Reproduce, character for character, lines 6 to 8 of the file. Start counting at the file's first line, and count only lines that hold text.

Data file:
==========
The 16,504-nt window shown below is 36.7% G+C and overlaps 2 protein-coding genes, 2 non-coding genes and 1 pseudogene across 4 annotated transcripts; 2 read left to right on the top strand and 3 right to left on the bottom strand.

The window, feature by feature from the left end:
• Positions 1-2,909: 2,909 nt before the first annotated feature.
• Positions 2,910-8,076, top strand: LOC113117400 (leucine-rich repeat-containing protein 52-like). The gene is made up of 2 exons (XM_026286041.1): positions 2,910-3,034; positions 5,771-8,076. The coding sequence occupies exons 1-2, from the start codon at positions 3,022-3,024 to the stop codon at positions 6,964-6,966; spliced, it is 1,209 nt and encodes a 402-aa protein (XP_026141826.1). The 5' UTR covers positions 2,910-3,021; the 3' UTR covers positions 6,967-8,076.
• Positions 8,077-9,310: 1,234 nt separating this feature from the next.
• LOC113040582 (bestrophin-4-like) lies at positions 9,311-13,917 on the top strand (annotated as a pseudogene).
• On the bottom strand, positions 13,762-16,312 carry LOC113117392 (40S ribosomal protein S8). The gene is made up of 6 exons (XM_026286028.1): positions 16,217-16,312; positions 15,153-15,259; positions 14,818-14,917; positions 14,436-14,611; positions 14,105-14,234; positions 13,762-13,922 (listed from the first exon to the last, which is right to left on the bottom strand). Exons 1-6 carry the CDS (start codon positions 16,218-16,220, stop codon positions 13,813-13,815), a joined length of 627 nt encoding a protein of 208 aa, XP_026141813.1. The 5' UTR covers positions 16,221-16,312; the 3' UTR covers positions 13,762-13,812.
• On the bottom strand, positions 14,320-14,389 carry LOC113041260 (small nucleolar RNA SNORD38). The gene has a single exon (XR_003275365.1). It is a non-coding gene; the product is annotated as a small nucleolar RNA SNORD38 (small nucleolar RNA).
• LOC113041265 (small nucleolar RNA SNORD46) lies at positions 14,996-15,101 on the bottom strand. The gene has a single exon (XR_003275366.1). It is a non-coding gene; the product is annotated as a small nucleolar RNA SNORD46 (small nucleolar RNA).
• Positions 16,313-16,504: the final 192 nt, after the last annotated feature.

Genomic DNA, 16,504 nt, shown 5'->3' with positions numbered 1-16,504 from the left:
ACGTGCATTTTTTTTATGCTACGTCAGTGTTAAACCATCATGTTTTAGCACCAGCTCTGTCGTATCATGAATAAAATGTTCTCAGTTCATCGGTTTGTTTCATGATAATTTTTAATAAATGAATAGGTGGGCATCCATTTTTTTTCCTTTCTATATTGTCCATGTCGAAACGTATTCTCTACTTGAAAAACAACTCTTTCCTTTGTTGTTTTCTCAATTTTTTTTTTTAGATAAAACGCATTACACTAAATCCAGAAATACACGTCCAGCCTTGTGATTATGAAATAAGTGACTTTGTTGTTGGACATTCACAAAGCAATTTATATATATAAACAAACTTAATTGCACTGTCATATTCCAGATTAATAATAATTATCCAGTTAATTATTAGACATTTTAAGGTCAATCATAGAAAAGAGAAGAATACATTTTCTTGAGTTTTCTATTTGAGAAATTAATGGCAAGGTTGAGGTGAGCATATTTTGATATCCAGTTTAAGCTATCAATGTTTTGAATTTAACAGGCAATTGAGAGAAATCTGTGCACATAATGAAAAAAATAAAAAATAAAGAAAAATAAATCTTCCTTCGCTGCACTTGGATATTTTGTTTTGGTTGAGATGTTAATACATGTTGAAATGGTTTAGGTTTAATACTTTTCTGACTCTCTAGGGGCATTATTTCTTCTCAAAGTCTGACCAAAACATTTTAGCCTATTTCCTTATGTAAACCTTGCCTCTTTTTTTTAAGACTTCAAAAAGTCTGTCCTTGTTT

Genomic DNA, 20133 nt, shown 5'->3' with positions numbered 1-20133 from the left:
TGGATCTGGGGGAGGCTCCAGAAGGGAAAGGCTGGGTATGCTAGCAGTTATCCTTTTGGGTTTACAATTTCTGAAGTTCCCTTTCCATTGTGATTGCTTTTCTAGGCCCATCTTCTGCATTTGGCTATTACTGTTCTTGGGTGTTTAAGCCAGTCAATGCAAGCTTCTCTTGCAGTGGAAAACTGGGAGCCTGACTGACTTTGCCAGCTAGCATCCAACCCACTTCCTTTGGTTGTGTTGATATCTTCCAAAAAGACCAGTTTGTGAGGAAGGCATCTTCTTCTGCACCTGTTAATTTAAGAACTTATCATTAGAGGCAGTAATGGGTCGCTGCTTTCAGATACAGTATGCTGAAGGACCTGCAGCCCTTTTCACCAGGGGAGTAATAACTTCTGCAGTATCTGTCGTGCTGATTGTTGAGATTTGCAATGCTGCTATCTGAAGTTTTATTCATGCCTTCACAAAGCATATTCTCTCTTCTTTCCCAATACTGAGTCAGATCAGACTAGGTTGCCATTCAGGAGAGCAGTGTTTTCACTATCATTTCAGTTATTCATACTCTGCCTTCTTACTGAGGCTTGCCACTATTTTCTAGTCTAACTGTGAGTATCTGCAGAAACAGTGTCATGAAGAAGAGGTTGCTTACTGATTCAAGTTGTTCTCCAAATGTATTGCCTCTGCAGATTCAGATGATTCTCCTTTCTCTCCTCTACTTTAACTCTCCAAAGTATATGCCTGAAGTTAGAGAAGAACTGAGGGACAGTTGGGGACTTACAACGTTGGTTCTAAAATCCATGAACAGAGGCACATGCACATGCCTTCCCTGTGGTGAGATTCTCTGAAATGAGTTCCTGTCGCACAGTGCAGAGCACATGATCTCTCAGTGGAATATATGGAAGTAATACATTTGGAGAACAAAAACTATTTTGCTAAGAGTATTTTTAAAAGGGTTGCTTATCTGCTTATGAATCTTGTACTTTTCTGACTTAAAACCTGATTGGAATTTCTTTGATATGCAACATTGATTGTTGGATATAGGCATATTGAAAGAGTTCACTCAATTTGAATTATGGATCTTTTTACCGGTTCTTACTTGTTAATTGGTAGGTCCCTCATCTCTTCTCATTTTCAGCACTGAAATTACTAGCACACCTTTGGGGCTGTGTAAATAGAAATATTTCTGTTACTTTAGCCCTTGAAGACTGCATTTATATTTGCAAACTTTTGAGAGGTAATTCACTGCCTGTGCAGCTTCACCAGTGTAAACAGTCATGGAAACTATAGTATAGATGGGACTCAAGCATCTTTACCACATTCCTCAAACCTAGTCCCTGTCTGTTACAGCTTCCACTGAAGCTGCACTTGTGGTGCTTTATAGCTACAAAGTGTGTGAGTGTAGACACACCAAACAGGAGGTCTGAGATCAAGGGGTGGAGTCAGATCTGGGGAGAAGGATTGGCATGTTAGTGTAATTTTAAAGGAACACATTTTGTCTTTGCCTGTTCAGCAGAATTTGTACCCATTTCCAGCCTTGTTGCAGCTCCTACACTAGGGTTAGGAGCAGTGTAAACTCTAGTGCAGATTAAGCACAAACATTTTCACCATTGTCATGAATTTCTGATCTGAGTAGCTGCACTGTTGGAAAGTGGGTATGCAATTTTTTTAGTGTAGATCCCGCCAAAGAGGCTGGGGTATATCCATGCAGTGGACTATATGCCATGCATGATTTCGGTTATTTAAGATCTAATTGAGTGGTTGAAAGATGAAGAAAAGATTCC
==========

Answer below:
• LOC113040582 (bestrophin-4-like) lies at positions 9,311-13,917 on the top strand (annotated as a pseudogene).
• On the bottom strand, positions 13,762-16,312 carry LOC113117392 (40S ribosomal protein S8). The gene is made up of 6 exons (XM_026286028.1): positions 16,217-16,312; positions 15,153-15,259; positions 14,818-14,917; positions 14,436-14,611; positions 14,105-14,234; positions 13,762-13,922 (listed from the first exon to the last, which is right to left on the bottom strand). Exons 1-6 carry the CDS (start codon positions 16,218-16,220, stop codon positions 13,813-13,815), a joined length of 627 nt encoding a protein of 208 aa, XP_026141813.1. The 5' UTR covers positions 16,221-16,312; the 3' UTR covers positions 13,762-13,812.
• On the bottom strand, positions 14,320-14,389 carry LOC113041260 (small nucleolar RNA SNORD38). The gene has a single exon (XR_003275365.1). It is a non-coding gene; the product is annotated as a small nucleolar RNA SNORD38 (small nucleolar RNA).